Carrying on with Boris Johnson a 'gamble' says Edwina Currie
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The Prime Minister’s staying-power has been under question almost every week since the outbreak of what was dubbed ‘Partygate’. Following yesterday’s resignation of both Rishi Sunak and Sajid Javid, formerly two of Mr Johnson’s closest allies, pundits are now sure that he will go (though some of them not for the first time).
Spiked Online Editor Tom Slater insisted that this was no bad thing, arguing that the PM has been “dreadful” for the “populist spirit”.
He wrote that beyond Brexit, the Government “is all too similar to its predecessors”.
This has seen it become “consumed by petty political battles because it has no principles or programme to fall back on”, beyond holding on to power, and unable, if not unwilling to post a threat to the “woke neoliberal status quo”, he writes.
On matters including carbon net zero, Mr Slater said the Mr Johnson “has bobbed back towards establishment orthodoxy”.
He wrote: “Boris Johnson has proven himself a perfectly dreadful vessel for that populist spirit.
“Populism was always bigger than Boris Johnson. That’s why he has got to go.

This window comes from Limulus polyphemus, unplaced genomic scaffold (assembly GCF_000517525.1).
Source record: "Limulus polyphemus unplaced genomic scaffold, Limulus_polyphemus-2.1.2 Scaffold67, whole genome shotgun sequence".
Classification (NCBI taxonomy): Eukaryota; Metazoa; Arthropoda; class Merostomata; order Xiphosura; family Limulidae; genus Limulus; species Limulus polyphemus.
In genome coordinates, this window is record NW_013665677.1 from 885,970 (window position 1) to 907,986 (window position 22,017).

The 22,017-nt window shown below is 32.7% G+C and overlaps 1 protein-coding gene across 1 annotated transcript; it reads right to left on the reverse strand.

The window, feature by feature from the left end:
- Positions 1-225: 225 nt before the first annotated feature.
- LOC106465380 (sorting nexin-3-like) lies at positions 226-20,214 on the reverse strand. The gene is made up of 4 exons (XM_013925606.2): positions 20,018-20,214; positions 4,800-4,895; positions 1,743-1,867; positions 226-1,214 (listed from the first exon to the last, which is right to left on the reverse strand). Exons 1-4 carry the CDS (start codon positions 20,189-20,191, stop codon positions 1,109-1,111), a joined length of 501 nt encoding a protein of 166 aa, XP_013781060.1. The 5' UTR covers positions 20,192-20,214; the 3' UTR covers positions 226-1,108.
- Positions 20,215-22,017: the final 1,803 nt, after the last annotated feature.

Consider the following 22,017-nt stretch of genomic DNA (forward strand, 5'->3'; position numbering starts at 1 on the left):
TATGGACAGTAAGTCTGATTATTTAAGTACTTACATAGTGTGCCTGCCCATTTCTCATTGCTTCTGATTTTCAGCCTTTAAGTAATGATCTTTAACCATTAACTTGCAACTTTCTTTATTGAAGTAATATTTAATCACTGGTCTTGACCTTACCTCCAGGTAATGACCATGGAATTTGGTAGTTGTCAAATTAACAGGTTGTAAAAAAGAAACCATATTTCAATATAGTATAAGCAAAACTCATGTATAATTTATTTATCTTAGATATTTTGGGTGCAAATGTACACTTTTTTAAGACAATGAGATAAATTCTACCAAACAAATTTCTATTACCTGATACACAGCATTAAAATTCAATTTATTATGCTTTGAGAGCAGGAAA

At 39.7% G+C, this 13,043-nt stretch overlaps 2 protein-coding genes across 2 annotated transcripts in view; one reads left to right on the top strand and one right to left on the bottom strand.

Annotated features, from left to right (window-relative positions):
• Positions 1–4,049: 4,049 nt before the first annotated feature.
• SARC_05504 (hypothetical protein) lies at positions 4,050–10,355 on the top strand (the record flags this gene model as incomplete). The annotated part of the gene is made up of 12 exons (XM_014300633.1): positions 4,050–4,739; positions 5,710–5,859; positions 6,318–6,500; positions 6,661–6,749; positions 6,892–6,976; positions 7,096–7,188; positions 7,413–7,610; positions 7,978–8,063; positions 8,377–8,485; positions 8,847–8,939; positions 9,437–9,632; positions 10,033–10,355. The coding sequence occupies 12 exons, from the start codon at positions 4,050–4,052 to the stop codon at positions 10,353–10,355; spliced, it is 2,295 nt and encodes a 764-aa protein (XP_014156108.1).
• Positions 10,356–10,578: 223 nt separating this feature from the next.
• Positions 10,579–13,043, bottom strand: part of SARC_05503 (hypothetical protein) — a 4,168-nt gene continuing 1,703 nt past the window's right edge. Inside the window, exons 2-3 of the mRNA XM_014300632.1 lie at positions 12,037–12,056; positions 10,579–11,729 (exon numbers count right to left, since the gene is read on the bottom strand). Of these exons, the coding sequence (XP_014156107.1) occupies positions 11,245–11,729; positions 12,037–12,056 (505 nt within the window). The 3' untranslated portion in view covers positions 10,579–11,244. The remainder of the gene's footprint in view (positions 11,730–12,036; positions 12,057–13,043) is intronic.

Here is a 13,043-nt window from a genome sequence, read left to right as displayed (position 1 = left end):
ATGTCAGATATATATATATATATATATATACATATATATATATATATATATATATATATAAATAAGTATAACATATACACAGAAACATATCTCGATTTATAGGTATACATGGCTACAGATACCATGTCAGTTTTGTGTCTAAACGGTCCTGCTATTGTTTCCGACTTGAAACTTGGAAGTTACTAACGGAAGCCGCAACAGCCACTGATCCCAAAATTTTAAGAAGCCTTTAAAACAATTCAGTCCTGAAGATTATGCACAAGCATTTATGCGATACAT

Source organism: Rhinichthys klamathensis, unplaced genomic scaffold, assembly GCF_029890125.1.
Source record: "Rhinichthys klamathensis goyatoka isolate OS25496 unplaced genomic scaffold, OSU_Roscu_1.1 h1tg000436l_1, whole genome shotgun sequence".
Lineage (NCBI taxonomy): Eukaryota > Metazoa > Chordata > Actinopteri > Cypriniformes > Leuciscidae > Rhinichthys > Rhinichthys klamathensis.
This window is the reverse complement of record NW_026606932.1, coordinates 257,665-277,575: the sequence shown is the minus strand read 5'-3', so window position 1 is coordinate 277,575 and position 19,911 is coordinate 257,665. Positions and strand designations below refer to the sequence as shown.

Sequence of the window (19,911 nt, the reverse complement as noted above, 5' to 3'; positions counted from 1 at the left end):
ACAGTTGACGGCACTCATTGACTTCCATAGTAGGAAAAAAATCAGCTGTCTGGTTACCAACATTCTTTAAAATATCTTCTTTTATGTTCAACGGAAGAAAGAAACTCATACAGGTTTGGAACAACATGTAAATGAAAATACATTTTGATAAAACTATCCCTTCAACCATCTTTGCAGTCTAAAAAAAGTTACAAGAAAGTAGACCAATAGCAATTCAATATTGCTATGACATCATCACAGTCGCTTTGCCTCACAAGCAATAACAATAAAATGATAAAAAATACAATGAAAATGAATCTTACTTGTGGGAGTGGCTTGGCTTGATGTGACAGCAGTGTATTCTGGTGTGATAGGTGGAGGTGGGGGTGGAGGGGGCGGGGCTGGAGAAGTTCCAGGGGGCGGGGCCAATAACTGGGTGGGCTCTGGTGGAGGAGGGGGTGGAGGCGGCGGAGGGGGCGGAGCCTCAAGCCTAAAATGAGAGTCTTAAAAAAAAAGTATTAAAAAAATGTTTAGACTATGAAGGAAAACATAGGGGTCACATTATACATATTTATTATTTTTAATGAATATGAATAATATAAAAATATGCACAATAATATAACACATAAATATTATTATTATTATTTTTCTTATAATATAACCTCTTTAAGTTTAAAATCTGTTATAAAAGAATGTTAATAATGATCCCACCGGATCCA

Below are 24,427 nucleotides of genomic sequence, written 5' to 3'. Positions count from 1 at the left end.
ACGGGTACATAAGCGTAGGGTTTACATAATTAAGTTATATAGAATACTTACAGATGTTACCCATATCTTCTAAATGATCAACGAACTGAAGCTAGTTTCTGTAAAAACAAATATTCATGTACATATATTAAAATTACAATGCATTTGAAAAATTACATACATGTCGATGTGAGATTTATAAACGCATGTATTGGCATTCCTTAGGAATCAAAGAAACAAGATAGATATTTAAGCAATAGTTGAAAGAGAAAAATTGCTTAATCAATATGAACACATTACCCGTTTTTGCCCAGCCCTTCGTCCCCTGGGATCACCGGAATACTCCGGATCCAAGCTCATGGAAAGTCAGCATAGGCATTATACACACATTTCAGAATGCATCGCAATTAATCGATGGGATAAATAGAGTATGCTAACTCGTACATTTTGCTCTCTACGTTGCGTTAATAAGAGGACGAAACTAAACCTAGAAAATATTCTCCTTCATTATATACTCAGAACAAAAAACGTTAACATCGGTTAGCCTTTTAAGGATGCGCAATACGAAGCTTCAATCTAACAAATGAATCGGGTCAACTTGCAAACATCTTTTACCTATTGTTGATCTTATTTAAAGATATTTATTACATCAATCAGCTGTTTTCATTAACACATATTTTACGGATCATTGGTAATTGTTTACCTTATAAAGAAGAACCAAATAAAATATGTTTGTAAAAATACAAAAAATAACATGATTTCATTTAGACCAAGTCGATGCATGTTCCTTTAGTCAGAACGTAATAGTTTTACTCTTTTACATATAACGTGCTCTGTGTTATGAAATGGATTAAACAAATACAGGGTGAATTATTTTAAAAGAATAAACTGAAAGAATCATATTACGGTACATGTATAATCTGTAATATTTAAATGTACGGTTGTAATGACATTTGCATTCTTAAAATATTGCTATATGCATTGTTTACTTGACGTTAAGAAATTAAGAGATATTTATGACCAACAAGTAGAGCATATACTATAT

“And that’s why those hoping populism will shuffle off the stage with him are in for a rude awakening.”
The writer did suggest that the Prime Minister had been successful in carrying out Brexit (“albeit in imperfect form”).
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But he argued this was no longer enough, and that other commitments to the voting public had been cast aside.
In his resignation letter, Mr Sunak also praised Mr Johnson that “under your leadership we broke the Brexit deadlock”.
Noting that that of Chancellor would likely be his last ministerial job, he added: “However, the public rightly expect Government to be conducted properly, competently and seriously.”
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Mr Javid said almost exactly the same on the Prime Minister’s Brexit record.
Besides this, he told Mr Johnson he had “last my confidence” in his leadership and that it was time for a change at the top.
Since the resignations, Nadhim Zahawi has been appointed Chancellor and Steve Barclay the Health Secretary.
But Labour leader Sir Keir Starmer said it was clear “this Tory Government is now collapsing”.
Mr Slater highlighted that the Remain establishment will be only too pleased about Mr Johnson’s probable downfall but that this should not put small-c conservatives off the idea of new leadership.
He stressed that “enough is enough”, though did not point towards who he believes to be a suitable replacement.
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